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Malmö mayor slams Danish beggar ban

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A beggar pictured in Stockholm. Hasse Holmberg/TT
12:05 CEST+02:00
UPDATED: Malmö Mayor Katrin Stjernfeldt Jammeh has lashed out at plans by the Danish government to force Copenhagen's homeless population across the bridge to beg for change in Sweden instead, telling The Local it is a "cynical" ploy.

Danish MP Trine Bramsen sparked controversy earlier this week when she suggested that beggars should abandon Denmark and head for its Scandinavian cousin instead.

"We don't want to make Denmark a hotel with a reputation across Europe for free food and board," Bramsen told Swedish Radio.

Across the bridge in Malmö, where the number of beggars has increased significantly over the past year, mayor Katrin Stjernfeldt Jammeh slammed the Danish proposal.

"I think it is an unfortunate decision. It is a cynical statement from the Danish Government in this case," Stjernfeldt Jammeh told The Local on Saturday. 

She added: "I am especially upset over the fact that the Danish aid organizations that work with public subsidies are not allowed to offer accommodation to foreign nationals. It is an indecent decision and I don´t think that it is a proper way to handle the population of Europe." 

The mayor had previously told the Sydsvenskan newspaper that it was doubtful that EU migrants saw Denmark as a hotel, as the Danish MP had claimed. 

Bramsen claimed that beggars would get a better deal in Sweden. The Danish government intends to clamp down on the number of homeless people sleeping in the parks in Copenhagen over the summer. 

"We firmly believe there should be a ban against begging, a ban against spending the night in people's backyards. That way they will choose another country, for example Sweden, where they know they have better possibilities," said Jamsen.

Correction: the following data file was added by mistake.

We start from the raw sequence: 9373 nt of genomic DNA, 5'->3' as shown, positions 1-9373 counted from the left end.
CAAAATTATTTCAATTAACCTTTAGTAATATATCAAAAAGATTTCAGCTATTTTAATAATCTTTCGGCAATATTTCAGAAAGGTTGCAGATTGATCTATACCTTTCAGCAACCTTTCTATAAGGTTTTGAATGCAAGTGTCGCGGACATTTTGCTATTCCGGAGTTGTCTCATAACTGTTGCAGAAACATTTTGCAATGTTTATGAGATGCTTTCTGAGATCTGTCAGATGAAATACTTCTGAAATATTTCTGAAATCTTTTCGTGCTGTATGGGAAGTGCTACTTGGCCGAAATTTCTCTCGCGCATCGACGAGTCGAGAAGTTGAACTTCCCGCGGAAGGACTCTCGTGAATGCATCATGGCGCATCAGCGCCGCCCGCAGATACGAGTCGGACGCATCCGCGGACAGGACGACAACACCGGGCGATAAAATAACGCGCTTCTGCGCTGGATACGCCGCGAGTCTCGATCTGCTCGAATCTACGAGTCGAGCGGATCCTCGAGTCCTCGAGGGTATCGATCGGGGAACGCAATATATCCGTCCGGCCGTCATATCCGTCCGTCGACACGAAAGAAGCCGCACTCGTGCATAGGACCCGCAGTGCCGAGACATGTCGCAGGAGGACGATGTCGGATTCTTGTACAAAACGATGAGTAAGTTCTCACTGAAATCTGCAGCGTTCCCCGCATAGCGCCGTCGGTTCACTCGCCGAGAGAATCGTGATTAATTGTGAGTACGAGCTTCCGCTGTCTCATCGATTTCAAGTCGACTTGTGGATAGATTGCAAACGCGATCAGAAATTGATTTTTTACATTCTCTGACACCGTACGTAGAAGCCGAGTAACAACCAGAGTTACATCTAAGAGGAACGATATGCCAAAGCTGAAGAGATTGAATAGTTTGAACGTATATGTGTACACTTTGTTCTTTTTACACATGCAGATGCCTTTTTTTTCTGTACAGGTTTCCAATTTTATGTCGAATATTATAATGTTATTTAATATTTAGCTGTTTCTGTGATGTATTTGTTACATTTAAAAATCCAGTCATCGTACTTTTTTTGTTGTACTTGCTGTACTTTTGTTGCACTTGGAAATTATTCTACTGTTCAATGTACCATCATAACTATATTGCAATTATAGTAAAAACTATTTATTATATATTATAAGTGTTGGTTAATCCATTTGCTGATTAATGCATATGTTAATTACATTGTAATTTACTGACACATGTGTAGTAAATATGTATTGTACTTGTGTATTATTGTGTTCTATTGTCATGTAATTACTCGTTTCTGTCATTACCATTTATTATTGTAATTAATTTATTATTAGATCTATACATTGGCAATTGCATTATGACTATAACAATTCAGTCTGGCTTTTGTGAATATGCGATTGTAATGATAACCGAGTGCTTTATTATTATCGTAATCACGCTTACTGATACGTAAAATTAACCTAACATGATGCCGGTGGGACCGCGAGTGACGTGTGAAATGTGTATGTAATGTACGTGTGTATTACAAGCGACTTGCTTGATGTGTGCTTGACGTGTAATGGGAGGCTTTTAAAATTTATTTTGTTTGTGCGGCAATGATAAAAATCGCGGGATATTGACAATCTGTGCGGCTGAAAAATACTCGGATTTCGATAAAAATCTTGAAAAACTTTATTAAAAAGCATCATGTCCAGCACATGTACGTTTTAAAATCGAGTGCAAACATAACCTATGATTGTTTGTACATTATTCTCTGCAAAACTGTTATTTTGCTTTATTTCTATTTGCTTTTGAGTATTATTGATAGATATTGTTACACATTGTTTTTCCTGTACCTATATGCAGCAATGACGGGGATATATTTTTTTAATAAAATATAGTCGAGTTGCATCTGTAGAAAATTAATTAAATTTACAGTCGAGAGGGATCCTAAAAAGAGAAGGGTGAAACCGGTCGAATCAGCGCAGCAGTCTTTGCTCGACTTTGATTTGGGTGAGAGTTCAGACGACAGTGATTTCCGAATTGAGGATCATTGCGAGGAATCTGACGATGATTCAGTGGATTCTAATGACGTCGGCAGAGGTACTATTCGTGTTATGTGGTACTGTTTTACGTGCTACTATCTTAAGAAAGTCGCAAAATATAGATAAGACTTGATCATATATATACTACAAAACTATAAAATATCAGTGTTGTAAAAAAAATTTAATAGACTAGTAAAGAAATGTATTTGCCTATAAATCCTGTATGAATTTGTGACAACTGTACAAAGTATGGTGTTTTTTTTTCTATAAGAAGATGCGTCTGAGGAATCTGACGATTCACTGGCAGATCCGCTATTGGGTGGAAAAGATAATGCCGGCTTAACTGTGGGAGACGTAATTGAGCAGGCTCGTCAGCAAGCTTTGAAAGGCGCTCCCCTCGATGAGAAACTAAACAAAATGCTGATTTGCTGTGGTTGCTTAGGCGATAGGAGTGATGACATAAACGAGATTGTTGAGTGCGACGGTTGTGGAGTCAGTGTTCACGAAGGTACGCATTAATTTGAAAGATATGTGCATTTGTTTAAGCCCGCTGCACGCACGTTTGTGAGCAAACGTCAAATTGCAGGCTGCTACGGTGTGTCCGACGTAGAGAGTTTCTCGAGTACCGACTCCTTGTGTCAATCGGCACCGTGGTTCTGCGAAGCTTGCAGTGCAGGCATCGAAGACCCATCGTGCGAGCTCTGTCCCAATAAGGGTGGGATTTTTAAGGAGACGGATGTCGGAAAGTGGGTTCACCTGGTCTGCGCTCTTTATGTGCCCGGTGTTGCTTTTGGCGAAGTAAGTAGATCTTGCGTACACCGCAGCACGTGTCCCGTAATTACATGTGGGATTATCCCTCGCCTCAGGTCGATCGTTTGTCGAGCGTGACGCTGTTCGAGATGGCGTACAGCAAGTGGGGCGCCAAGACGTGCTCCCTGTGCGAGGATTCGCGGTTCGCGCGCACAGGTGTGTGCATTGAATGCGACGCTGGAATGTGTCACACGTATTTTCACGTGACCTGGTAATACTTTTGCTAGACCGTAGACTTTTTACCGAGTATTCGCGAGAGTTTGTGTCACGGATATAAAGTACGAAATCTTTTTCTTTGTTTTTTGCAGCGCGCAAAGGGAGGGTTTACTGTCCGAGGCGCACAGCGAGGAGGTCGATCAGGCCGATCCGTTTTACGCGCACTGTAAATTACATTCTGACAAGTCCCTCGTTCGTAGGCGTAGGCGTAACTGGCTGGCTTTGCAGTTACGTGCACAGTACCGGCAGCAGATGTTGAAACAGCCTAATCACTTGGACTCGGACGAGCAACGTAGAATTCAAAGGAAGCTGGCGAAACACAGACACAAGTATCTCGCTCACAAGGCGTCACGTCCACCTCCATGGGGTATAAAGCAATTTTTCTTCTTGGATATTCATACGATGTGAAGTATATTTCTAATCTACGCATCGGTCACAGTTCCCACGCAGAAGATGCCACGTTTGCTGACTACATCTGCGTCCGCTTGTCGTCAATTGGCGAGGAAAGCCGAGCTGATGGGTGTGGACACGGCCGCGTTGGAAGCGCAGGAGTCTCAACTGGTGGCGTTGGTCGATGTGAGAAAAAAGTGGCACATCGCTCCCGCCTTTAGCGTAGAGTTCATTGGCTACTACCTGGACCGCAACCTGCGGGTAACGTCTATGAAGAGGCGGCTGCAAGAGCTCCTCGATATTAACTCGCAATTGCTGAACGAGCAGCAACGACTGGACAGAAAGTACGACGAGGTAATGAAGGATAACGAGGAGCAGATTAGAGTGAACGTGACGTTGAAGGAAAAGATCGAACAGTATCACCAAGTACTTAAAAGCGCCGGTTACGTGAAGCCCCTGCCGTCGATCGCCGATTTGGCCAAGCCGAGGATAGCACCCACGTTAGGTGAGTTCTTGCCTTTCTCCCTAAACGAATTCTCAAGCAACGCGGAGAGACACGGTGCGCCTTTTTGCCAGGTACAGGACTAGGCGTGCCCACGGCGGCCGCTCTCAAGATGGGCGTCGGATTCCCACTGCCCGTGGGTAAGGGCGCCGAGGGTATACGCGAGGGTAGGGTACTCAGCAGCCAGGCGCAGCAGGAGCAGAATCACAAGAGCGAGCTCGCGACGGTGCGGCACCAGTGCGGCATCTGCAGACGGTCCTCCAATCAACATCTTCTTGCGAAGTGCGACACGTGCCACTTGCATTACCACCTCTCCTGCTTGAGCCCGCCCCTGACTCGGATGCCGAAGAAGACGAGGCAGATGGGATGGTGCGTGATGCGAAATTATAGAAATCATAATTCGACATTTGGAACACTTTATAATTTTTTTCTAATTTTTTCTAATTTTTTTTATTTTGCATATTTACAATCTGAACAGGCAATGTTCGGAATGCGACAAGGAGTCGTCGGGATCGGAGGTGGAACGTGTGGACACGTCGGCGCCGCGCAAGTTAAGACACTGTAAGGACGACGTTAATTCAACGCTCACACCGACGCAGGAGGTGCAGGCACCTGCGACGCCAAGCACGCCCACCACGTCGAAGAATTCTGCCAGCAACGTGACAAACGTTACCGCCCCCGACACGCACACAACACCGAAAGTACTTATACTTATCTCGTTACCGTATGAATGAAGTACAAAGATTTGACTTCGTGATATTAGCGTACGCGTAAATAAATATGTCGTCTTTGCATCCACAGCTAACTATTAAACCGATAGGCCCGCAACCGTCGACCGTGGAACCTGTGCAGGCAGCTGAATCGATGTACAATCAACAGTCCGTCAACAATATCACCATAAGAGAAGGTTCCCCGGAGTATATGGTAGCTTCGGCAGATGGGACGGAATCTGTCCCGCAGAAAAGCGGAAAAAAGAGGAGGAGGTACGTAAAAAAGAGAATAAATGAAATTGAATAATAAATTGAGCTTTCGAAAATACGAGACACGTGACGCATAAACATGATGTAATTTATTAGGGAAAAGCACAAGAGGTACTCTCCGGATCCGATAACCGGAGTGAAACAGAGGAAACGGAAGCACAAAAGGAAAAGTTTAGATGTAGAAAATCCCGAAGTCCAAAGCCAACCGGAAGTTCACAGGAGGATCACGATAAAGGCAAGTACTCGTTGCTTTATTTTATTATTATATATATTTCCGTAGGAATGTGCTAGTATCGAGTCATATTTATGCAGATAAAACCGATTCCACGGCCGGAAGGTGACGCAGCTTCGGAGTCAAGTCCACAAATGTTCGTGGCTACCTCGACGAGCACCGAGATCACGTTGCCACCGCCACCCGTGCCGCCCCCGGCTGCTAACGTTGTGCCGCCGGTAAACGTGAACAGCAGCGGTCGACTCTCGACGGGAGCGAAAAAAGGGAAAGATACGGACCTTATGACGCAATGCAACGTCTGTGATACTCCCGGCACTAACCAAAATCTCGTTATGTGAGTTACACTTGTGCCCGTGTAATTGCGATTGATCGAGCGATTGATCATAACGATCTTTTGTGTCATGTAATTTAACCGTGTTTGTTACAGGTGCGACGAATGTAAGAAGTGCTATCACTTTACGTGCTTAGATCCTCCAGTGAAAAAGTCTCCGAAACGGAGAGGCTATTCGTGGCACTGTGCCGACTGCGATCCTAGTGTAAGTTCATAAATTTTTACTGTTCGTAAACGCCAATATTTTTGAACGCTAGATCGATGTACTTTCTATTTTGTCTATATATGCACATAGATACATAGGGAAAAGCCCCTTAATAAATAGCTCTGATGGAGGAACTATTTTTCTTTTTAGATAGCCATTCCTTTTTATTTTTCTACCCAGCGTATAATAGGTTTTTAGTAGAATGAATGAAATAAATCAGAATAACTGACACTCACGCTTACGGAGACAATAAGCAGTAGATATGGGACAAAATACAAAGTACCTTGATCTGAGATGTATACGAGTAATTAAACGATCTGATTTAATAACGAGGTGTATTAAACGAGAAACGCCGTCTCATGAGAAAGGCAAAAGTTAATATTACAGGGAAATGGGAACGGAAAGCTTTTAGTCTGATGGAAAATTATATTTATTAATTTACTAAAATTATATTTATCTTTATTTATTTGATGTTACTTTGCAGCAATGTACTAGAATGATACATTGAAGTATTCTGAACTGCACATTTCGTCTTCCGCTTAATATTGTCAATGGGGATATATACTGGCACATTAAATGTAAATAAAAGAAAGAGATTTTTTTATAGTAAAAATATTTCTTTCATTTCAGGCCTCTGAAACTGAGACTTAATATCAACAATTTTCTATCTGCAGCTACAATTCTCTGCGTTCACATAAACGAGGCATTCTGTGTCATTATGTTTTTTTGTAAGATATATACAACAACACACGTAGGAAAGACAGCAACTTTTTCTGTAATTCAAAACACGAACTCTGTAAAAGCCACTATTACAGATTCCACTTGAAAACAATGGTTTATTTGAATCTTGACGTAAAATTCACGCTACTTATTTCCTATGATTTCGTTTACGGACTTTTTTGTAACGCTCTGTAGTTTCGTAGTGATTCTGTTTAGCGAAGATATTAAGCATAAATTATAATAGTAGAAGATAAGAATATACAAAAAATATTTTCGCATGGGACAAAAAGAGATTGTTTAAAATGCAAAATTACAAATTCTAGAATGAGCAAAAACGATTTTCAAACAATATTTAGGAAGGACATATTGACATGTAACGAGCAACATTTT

The Malmö mayor wasn't impressed with the rhetoric from the politician across the Öresund sound. She told The Local that any proposed ban would likely have a knock-on effect for Sweden's third largest city. 

"It is a stated national strategy in Denmark to force people to go to other countries, so it is possible that more EU- migrants will come to Malmö, and it is something that we, and not least the Swedish government needs to relate to," she said. 

Meanwhile the spokesperson for immigration for the Christian Democrats (Kristdemokraterna, KD), Emma Henriksson, told Swedish Radio that any such move by Denmark would "attack the most vulnerable."

Fredrick Federley, politician with the Centre Party (Centerpartiet), agreed.

"I get very upset. I don't think it's okay to attack other EU citizens in this way."

Malmö mayor Stjernfeldt Jammeh added that the local government has a close relationship with their counterparts in Copenhagen and that they would be discussing the matter further.

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In April Sweden's EU Minister Birgitta Ohlsson said that Sweden cared more for beggars than Romania, the apparent homeland of many of Sweden's homeless.

The Swedish government has held extensive talks with Romanian authorities about how to use EU funds to help the country's poorest citizens, many of whom belong to minority Roma communities.

Talks have since broken down, with Sweden continuing to press the EU over how to tackle the issue.

"We have a more empathetic view of these people," Ohlsson told Dagens Nyheter after cooperation crumbled. "I think that other countries, not least Romania, are surprised by how we see things."

The Local/pr

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